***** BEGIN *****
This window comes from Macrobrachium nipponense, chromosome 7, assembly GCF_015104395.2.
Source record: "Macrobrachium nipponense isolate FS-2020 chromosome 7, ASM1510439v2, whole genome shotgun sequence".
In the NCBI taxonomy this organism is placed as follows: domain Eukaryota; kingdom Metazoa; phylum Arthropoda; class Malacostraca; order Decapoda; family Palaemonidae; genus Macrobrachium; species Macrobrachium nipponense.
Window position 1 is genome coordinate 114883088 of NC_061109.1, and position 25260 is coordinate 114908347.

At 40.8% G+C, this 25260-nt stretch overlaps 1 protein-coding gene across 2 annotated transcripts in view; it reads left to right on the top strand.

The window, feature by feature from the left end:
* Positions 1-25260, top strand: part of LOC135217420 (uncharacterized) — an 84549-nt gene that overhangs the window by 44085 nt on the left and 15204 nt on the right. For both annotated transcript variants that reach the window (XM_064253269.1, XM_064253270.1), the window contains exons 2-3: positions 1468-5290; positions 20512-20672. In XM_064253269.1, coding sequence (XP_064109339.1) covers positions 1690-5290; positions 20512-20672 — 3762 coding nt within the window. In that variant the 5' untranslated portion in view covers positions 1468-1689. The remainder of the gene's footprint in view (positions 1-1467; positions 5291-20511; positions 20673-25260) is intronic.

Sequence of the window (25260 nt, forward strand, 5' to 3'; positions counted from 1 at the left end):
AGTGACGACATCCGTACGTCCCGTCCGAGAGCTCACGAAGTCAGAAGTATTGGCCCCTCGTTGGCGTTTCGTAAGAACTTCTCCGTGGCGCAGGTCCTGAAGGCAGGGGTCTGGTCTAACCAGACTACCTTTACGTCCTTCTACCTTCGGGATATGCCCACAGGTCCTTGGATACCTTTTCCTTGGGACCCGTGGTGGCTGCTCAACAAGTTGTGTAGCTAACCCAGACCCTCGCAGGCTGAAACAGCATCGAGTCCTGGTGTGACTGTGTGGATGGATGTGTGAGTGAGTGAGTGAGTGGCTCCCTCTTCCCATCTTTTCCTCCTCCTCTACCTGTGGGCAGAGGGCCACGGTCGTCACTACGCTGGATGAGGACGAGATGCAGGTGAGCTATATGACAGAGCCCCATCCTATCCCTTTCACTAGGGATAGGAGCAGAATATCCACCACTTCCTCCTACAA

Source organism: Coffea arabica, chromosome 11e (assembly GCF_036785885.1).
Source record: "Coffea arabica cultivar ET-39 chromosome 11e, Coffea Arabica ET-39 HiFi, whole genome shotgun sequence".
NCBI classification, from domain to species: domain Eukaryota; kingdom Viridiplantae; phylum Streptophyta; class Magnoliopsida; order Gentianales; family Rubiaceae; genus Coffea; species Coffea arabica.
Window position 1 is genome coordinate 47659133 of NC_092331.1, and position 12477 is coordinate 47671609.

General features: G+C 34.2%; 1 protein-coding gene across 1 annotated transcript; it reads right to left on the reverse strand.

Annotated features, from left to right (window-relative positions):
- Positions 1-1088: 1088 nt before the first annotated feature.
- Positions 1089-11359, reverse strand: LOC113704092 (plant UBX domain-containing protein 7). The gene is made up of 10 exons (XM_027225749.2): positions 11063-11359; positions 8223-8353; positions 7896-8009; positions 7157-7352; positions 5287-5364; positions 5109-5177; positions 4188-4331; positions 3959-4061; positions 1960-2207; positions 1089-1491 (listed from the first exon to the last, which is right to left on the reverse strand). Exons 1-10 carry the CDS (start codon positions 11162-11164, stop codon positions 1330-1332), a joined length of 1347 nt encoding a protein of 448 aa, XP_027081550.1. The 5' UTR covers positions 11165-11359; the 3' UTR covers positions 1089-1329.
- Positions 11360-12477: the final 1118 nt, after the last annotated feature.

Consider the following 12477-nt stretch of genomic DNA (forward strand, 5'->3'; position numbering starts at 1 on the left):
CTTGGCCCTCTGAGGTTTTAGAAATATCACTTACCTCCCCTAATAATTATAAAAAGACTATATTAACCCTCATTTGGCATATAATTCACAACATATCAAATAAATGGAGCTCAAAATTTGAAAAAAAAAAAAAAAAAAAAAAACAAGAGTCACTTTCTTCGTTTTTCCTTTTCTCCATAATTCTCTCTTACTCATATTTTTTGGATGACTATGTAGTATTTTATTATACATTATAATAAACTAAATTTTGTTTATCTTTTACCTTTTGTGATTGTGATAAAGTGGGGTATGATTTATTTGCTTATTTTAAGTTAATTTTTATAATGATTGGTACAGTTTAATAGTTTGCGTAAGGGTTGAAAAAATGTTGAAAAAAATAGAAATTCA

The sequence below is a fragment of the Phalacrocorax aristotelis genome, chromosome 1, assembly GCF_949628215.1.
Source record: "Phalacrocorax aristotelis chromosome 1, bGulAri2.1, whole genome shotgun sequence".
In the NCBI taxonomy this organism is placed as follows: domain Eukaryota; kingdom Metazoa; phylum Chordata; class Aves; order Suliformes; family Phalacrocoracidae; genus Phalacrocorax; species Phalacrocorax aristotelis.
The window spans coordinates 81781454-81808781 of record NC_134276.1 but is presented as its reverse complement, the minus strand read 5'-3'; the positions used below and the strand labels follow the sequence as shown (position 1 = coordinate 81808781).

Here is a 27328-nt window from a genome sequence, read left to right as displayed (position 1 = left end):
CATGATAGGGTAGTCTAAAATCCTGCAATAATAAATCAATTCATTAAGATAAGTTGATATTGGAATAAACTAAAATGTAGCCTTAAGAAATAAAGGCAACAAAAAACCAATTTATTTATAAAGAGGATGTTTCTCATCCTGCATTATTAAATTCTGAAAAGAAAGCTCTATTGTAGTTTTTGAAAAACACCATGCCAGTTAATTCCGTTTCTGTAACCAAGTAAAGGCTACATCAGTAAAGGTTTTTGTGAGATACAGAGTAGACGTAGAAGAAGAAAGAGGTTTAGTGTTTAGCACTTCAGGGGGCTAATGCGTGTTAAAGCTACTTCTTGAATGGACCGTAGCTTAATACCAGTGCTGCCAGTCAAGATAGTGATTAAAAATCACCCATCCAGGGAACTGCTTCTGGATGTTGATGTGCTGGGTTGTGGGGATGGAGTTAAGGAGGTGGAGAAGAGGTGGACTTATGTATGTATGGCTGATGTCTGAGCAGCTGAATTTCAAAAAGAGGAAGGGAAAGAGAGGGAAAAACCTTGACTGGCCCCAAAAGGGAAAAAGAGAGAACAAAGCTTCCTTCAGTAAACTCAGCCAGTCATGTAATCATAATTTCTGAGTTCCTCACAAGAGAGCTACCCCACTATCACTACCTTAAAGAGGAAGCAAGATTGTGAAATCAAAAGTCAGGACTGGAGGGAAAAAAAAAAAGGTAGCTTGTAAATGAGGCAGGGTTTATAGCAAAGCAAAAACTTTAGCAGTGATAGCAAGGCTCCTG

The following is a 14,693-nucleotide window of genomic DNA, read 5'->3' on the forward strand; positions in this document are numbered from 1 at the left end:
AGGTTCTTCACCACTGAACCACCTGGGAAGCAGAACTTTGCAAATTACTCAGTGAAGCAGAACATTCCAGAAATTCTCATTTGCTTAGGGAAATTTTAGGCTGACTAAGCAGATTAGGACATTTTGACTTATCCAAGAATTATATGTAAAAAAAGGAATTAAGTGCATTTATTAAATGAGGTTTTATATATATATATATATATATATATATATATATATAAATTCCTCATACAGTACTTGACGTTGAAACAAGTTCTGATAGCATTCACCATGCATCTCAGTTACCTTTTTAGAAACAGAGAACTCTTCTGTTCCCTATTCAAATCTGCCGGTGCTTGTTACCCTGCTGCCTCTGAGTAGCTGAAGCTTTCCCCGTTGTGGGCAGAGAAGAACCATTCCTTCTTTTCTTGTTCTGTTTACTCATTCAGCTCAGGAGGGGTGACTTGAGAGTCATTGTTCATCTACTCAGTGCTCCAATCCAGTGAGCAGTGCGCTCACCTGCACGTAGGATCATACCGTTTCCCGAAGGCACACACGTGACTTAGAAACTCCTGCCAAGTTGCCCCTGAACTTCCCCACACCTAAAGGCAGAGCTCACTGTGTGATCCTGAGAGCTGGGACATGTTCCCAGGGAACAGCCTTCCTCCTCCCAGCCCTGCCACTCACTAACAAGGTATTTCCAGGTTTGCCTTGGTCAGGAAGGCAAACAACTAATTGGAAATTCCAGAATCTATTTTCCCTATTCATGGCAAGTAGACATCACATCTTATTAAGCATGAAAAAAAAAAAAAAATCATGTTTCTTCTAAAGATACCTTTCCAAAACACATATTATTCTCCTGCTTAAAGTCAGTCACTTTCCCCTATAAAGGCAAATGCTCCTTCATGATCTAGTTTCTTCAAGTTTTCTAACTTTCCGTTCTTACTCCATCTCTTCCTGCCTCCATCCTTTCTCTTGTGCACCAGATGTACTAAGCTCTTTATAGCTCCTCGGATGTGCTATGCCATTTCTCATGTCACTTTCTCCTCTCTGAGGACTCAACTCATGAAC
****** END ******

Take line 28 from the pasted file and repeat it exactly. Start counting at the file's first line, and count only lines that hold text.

AGGTTCTTCACCACTGAACCACCTGGGAAGCAGAACTTTGCAAATTACTCAGTGAAGCAGAACATTCCAGAAATTCTCATTTGCTTAGGGAAATTTTAGGCTGACTAAGCAGATTAGGACATTTTGACTTATCCAAGAATTATATGTAAAAAAAGGAATTAAGTGCATTTATTAAATGAGGTTTTATATATATATATATATATATATATATATATATATAAATTCCTCATACAGTACTTGACGTTGAAACAAGTTCTGATAGCATTCACCATGCATCTCAGTTACCTTTTTAGAAACAGAGAACTCTTCTGTTCCCTATTCAAATCTGCCGGTGCTTGTTACCCTGCTGCCTCTGAGTAGCTGAAGCTTTCCCCGTTGTGGGCAGAGAAGAACCATTCCTTCTTTTCTTGTTCTGTTTACTCATTCAGCTCAGGAGGGGTGACTTGAGAGTCATTGTTCATCTACTCAGTGCTCCAATCCAGTGAGCAGTGCGCTCACCTGCACGTAGGATCATACCGTTTCCCGAAGGCACACACGTGACTTAGAAACTCCTGCCAAGTTGCCCCTGAACTTCCCCACACCTAAAGGCAGAGCTCACTGTGTGATCCTGAGAGCTGGGACATGTTCCCAGGGAACAGCCTTCCTCCTCCCAGCCCTGCCACTCACTAACAAGGTATTTCCAGGTTTGCCTTGGTCAGGAAGGCAAACAACTAATTGGAAATTCCAGAATCTATTTTCCCTATTCATGGCAAGTAGACATCACATCTTATTAAGCATGAAAAAAAAAAAAAAATCATGTTTCTTCTAAAGATACCTTTCCAAAACACATATTATTCTCCTGCTTAAAGTCAGTCACTTTCCCCTATAAAGGCAAATGCTCCTTCATGATCTAGTTTCTTCAAGTTTTCTAACTTTCCGTTCTTACTCCATCTCTTCCTGCCTCCATCCTTTCTCTTGTGCACCAGATGTACTAAGCTCTTTATAGCTCCTCGGATGTGCTATGCCATTTCTCATGTCACTTTCTCCTCTCTGAGGACTCAACTCATGAAC